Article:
15 Minutes to Flow with Sun Salutes
Benefits of Twists

Winter Warming Yoga

“He has no disease, nor old age, nor death, who has attained a body born of the fire of Yoga.” – Svetasvatara Upanishad

When the weather is cooler, we need to modify our yoga practice to help maintain our energy and ‘inner fire’. In yoga and ayurveda (its sister science) the term agni describes an internal flame that is said to burn in the mid section of the body, in the area behind the navel. Agni is the fire that ‘cooks’ and digests our physical food, as well as helping us to ‘digest’ life’s experiences in a more complete and integrated way. It is also the fire that gives us vitality and maintains our immunity to disease, and our body temperature, as the cold weather sets in. When we work with yoga postures that both compress and stretch this middle region of the body, we fan the flame of agni. Thus twists, abdominal strength work, and backbends all raise our body temperature, our sense of energy, and our ability to withstand winter coughs and colds.

1. Single Leg Cycling (Pada Sanchalanasana)

Lie on your back with knees bent and feet hip width apart. Inhale as you raise the right leg to upright. Exhale as you slowly lower the leg straight down to half way towards the floor. Then bend the knee. As you inhale bring complete the forward peddling movement, and bring the leg back to upright. Repeat for 5-10 cycling movements, and then change direction, back-peddling, for the same amount. Then change legs.

Keep the hips grounded and the lower back still by pressing down strongly through the back of the hips into the floor throughout.

Strengthens the rectus abdominus muscles, as well as the deep supporting muscles of the abdomen and pelvic floor. Increases inner heat and improves digestion.

2. Moving Bridge Pose (Setu Bandha Vinyasa)

Lie on the back with the knees bent, feet hip-width apart. Keep the feet firmly planted on the floor throughout. Start to breathe consciously and evenly. Start to inhale, and begin to raise the arms, hips and spine away from the floor. On the exhalation, slowly move the arms, spine and hips back down to the starting position. Try to imagine that the movement is initiated by the breath.  Finally, hold the pose, taking the arms underneath the back and clasping the hands if possible, with elbows straight.

This practice helps to stimulate the adrenal glands, creating a feeling of greater energy and vitality, as well as strengthening the lower back and legs.

3. Cobra Pose (Bhujangasana variation)

Lie down on the abdomen. Place the palms beneath the shoulders. Have the legs, and feet together, and press the tops of the feet into the floor. Start to breathe smoothly and slowly. On an inhalation, raise the torso off the floor to the height of the navel, using the strength of the lower back muscles, and supporting with the arms and hands. Stay in the pose for five breaths if possible without strain. Then rest.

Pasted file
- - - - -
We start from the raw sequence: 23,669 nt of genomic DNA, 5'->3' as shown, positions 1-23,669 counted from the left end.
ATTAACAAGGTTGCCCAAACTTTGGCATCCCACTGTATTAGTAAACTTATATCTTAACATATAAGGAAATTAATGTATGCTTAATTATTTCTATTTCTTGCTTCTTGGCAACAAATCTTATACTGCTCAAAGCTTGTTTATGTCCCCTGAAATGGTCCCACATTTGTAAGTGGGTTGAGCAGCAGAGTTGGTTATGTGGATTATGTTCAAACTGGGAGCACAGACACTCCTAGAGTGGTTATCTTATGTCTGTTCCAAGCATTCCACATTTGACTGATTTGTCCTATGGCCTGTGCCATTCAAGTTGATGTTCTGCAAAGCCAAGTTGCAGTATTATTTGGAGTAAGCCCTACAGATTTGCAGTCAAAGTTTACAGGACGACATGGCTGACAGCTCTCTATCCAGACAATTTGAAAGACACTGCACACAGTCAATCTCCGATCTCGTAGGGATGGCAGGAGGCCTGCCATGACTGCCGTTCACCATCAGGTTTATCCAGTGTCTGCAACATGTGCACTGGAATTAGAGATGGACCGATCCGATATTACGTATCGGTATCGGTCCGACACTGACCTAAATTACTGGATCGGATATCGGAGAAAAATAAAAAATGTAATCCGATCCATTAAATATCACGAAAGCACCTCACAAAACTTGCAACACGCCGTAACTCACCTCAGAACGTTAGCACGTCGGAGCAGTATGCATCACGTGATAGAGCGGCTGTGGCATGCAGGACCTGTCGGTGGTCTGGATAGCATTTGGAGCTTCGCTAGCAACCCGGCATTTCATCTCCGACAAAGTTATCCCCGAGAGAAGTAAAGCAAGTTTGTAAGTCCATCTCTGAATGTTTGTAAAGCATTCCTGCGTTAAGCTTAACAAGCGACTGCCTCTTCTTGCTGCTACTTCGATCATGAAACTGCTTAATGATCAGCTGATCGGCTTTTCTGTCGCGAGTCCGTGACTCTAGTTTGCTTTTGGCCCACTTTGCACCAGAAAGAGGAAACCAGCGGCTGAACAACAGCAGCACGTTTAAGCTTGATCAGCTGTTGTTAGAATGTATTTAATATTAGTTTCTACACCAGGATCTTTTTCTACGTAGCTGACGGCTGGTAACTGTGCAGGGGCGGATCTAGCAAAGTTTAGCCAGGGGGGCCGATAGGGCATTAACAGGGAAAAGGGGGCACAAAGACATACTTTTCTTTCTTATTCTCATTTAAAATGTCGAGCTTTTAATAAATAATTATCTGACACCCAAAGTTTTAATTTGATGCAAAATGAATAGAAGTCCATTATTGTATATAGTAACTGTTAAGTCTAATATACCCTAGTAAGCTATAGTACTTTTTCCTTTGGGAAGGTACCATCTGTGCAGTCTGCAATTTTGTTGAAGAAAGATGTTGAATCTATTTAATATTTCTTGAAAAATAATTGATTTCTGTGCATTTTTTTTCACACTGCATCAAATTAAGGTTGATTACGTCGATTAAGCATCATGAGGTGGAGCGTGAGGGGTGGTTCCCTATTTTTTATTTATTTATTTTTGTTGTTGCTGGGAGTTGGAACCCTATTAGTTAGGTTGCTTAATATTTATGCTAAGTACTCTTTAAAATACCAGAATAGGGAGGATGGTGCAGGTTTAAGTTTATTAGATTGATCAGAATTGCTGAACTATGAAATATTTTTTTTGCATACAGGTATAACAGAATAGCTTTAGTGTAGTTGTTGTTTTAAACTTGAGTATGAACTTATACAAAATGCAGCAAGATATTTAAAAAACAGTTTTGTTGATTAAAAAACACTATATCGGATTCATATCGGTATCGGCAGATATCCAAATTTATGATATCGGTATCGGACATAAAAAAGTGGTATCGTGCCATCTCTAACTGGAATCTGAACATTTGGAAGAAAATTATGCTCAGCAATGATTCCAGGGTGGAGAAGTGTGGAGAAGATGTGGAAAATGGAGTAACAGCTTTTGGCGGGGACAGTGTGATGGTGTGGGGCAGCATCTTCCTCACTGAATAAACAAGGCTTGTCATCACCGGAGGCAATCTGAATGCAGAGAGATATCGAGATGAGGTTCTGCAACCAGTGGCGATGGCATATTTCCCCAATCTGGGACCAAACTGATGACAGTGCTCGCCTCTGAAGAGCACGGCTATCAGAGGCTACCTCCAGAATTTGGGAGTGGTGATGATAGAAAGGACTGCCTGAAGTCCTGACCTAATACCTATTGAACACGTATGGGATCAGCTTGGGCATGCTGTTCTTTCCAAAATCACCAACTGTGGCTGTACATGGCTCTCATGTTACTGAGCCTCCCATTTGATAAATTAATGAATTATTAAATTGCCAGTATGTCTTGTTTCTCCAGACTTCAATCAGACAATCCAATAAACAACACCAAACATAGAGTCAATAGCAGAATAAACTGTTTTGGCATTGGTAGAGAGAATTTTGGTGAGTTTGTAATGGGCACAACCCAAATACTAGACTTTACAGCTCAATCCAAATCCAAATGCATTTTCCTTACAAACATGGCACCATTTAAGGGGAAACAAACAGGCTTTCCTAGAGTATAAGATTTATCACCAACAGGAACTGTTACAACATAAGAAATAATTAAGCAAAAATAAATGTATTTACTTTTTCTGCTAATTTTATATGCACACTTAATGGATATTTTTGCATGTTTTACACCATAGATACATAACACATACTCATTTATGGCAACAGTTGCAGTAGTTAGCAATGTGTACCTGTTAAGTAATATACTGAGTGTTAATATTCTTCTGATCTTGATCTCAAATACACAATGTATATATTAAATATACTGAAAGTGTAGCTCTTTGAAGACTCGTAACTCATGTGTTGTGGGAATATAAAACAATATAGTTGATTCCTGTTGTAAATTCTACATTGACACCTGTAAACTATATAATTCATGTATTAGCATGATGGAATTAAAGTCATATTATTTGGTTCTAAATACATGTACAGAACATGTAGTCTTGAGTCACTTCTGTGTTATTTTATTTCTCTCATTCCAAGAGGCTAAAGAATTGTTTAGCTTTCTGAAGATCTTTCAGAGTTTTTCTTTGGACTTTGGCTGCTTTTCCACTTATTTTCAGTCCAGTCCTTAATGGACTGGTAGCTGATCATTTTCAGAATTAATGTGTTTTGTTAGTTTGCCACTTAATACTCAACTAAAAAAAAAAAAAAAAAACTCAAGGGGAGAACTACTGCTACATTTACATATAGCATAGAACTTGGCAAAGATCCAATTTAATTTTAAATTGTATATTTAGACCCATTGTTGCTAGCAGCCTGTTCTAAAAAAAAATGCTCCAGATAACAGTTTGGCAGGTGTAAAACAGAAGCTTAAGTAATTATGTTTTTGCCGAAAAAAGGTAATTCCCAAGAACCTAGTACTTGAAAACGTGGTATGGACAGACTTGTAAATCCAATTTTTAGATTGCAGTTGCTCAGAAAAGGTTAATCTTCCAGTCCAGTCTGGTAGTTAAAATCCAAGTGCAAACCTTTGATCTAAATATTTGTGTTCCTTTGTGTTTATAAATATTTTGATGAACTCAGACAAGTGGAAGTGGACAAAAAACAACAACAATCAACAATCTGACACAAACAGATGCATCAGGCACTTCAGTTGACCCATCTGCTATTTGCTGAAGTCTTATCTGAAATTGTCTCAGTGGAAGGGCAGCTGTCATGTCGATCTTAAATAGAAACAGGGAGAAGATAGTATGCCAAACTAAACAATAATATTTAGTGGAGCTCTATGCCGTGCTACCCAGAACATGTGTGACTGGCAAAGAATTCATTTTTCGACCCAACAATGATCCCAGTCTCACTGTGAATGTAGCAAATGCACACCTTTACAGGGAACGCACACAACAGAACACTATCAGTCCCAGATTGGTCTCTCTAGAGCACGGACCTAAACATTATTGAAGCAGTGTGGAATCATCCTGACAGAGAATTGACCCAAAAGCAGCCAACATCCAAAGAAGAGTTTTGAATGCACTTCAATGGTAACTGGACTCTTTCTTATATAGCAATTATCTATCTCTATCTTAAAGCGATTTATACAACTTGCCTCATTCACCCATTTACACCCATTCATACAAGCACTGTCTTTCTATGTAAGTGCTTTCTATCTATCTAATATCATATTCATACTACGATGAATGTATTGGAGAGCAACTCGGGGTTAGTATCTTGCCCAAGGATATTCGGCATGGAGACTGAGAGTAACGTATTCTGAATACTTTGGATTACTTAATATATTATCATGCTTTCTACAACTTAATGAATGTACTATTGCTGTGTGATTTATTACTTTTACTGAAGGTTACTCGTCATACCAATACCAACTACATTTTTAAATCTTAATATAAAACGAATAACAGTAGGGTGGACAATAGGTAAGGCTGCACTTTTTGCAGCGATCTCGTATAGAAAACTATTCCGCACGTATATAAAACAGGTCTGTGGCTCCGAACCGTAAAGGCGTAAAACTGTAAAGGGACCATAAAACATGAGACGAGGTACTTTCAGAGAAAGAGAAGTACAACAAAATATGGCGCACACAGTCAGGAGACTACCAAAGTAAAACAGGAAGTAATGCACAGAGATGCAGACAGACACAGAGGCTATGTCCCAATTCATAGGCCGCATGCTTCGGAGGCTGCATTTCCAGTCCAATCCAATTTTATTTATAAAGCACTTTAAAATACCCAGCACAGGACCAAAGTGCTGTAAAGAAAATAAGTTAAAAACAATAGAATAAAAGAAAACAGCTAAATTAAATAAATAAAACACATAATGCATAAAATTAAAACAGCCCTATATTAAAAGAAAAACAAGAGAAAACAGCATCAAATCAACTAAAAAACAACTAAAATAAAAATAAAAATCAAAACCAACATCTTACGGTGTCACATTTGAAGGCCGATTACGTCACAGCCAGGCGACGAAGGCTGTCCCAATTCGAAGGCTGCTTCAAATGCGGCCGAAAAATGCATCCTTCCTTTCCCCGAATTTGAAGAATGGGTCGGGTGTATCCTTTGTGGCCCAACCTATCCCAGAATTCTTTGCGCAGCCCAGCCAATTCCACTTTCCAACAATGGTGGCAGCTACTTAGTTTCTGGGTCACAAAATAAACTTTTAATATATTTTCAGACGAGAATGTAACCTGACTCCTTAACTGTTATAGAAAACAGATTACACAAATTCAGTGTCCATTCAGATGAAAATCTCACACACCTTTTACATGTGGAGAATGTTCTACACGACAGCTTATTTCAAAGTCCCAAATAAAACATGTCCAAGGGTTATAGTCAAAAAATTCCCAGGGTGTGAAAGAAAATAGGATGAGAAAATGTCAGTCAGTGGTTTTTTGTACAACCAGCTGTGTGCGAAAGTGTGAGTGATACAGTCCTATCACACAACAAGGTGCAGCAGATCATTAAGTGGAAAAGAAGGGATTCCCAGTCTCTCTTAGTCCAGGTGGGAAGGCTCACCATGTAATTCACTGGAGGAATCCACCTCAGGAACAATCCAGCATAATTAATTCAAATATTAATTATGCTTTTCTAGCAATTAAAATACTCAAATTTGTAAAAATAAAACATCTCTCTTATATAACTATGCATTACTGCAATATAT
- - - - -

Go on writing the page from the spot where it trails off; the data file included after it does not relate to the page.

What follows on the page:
Repeat three to five times.

As well as strengthening the muscles of the lower back, inner thighs and buttocks, this pose also compresses the abdomen, improving digestion, and stimulates the adrenal glands, giving the system a boost of energy and heat.

4. Lying Spinal Twist (Shava Udarakarshanasana variation)

Lie on the back, with both knees bent, and both feet on the floor. Straighten the right leg, and tuck the left foot just behind the back of the right knee. Take the arms out to shoulder height, palms turned upwards. Take the right hand to the left knee. Inhale and as you exhale, roll to the right, using the left knee as a lever. Try to keep the left shoulder on the floor. Breathe naturally, softening the abdomen. After five to ten breaths, inhale and return to the starting position. Then perform on the other side.

Relieves tightness and tiredness in lower back muscles. Massages abdominal organs, improving digestion and elimination, and stimulating agni, the fire element.

15 Minutes to Flow with Sun Salutes
Benefits of Twists

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Flo Fenton is a senior yoga teacher and registered yoga therapist, based in Byron Bay NSW Australia. She is a major and consistent contributor to Australian Yoga Life Magazine. Flo's focus is on finding our natural ease within the postures, and on cultivating an ever deepening awareness of the relationship between the body, the breath, and our state of mind. 'Paring back' each pose and starting always from a point of full awareness of the essential foundation of each posture, we build awareness of where we can remain with comfort in each pose, through the medium of graceful, flowing sequences in synchrony with the breath. Her style is both meditative and enlivening, balancing the active and the passive sides of our nature. As we focus within, developing the capacity to witness ourselves, the sessions themselves become a form of Yoga Therapy, which flows out into our lives beyond the class-room.